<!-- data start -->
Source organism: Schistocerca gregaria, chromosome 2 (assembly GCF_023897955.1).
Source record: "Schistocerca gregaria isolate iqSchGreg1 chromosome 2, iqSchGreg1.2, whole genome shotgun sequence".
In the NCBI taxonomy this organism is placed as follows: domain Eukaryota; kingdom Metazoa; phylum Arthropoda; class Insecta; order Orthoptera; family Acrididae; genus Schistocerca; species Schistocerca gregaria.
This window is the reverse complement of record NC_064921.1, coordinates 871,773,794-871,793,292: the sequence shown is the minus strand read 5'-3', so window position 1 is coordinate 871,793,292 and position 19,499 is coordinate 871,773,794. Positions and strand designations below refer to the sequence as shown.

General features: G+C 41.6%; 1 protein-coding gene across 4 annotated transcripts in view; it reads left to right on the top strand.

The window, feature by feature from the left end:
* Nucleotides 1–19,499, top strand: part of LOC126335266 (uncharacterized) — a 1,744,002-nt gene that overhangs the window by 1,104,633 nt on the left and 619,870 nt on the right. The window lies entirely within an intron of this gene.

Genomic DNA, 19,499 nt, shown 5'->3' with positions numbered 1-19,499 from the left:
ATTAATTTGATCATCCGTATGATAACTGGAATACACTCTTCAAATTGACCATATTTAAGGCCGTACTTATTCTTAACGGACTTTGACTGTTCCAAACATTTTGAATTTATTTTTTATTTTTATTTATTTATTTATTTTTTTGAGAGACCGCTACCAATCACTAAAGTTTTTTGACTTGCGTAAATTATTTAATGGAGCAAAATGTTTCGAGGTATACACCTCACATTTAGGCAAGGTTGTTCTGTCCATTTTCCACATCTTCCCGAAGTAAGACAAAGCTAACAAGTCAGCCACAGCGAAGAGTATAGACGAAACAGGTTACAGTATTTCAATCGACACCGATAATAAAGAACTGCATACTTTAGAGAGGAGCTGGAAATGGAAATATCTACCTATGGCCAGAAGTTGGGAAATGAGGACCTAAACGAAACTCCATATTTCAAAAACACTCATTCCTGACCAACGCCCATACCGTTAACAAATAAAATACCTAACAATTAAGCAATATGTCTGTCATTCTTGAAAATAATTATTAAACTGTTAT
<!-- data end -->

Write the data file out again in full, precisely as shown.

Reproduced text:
Source organism: Schistocerca gregaria, chromosome 2 (assembly GCF_023897955.1).
Source record: "Schistocerca gregaria isolate iqSchGreg1 chromosome 2, iqSchGreg1.2, whole genome shotgun sequence".
In the NCBI taxonomy this organism is placed as follows: domain Eukaryota; kingdom Metazoa; phylum Arthropoda; class Insecta; order Orthoptera; family Acrididae; genus Schistocerca; species Schistocerca gregaria.
This window is the reverse complement of record NC_064921.1, coordinates 871,773,794-871,793,292: the sequence shown is the minus strand read 5'-3', so window position 1 is coordinate 871,793,292 and position 19,499 is coordinate 871,773,794. Positions and strand designations below refer to the sequence as shown.

General features: G+C 41.6%; 1 protein-coding gene across 4 annotated transcripts in view; it reads left to right on the top strand.

The window, feature by feature from the left end:
* Nucleotides 1–19,499, top strand: part of LOC126335266 (uncharacterized) — a 1,744,002-nt gene that overhangs the window by 1,104,633 nt on the left and 619,870 nt on the right. The window lies entirely within an intron of this gene.

Genomic DNA, 19,499 nt, shown 5'->3' with positions numbered 1-19,499 from the left:
ATTAATTTGATCATCCGTATGATAACTGGAATACACTCTTCAAATTGACCATATTTAAGGCCGTACTTATTCTTAACGGACTTTGACTGTTCCAAACATTTTGAATTTATTTTTTATTTTTATTTATTTATTTATTTTTTTGAGAGACCGCTACCAATCACTAAAGTTTTTTGACTTGCGTAAATTATTTAATGGAGCAAAATGTTTCGAGGTATACACCTCACATTTAGGCAAGGTTGTTCTGTCCATTTTCCACATCTTCCCGAAGTAAGACAAAGCTAACAAGTCAGCCACAGCGAAGAGTATAGACGAAACAGGTTACAGTATTTCAATCGACACCGATAATAAAGAACTGCATACTTTAGAGAGGAGCTGGAAATGGAAATATCTACCTATGGCCAGAAGTTGGGAAATGAGGACCTAAACGAAACTCCATATTTCAAAAACACTCATTCCTGACCAACGCCCATACCGTTAACAAATAAAATACCTAACAATTAAGCAATATGTCTGTCATTCTTGAAAATAATTATTAAACTGTTAT